First, those who invite speakers to campus should consider whether, in their zeal for promoting debate, they might, in fact, stifle productive debate by enabling the bullying of disempowered groups. We in CERE are happy to serve as a sounding board when hosts are considering inviting controversial speakers, to help sponsors think through the various implications of extending an invitation.
Second, standards of respect and rigor must remain paramount when considering whether a speaker is actually qualified for the platform granted by an invitation to Wellesley. In the case of an academic speaker, we ask that the Wellesley host not only consider whether the speaker holds credentials, but whether the presenter has standing in his/her/their discipline. This is not a matter of ideological bias. Pseudoscience suggesting that men are more naturally equipped to excel in STEM fields than women, for example, has no place at Wellesley. Similar arguments pertaining to race, ethnicity, sexuality, religion, and other identity markers are equally inappropriate.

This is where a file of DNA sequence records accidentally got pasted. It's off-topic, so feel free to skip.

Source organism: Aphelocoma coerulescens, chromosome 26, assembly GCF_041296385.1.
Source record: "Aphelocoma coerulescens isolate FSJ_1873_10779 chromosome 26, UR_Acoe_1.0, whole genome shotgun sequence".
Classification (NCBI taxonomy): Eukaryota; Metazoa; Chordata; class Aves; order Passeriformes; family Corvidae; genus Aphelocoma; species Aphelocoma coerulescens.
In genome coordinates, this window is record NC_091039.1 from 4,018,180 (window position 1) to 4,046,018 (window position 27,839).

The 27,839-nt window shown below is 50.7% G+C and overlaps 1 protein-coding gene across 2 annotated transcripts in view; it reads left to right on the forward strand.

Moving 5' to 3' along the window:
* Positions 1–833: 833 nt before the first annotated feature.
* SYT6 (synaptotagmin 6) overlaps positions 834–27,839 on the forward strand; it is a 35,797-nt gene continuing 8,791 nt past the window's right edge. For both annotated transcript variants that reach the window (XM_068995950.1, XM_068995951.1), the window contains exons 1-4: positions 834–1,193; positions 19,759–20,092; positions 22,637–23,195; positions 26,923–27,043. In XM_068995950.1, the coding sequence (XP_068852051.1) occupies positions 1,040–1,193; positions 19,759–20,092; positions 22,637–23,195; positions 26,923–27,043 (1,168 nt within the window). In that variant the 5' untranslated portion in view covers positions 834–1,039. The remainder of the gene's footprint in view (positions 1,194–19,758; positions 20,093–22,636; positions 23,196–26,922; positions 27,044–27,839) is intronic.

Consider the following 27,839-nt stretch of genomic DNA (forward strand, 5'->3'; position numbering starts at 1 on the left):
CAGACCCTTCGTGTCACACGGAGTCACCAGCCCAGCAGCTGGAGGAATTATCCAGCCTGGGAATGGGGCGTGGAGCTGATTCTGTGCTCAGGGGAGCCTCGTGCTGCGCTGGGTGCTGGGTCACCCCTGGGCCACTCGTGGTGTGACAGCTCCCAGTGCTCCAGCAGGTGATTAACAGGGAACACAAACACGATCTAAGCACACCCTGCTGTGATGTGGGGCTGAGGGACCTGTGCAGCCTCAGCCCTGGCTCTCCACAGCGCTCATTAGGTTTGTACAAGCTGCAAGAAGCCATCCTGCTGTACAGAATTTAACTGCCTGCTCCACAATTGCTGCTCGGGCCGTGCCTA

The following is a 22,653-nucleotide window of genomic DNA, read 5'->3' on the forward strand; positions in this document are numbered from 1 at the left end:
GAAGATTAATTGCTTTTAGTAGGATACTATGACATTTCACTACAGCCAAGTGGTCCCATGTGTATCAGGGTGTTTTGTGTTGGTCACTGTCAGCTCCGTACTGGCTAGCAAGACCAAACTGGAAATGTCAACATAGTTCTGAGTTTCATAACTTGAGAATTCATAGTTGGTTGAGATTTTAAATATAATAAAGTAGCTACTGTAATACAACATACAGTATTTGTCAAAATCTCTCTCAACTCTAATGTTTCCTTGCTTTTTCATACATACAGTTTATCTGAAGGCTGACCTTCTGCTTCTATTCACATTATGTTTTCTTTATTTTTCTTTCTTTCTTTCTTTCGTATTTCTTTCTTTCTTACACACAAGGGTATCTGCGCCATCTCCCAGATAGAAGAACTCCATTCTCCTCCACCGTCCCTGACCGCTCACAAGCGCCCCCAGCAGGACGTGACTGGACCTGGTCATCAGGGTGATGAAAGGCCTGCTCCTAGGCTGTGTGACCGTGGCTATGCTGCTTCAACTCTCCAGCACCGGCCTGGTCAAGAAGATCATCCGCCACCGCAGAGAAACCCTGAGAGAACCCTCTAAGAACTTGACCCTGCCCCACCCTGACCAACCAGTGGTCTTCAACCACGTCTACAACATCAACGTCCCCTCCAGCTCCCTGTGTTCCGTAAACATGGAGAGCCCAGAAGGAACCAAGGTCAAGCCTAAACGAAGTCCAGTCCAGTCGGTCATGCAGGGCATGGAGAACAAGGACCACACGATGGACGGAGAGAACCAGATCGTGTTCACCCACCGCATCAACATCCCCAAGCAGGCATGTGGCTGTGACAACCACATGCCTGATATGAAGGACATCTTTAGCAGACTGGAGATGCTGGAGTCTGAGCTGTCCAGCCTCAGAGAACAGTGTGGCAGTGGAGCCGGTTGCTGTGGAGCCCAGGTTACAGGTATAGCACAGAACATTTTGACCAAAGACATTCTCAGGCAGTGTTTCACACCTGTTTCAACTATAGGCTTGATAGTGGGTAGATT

Third, faculty and administrators should step up in defense of themselves and all members of the Wellesley community. The responsibility to defend the disempowered does not rest solely with students, and the injuries suffered by students, faculty, and staff are not contained within the specific identity group in question; they ripple throughout our community and prevent Wellesley from living out its mission.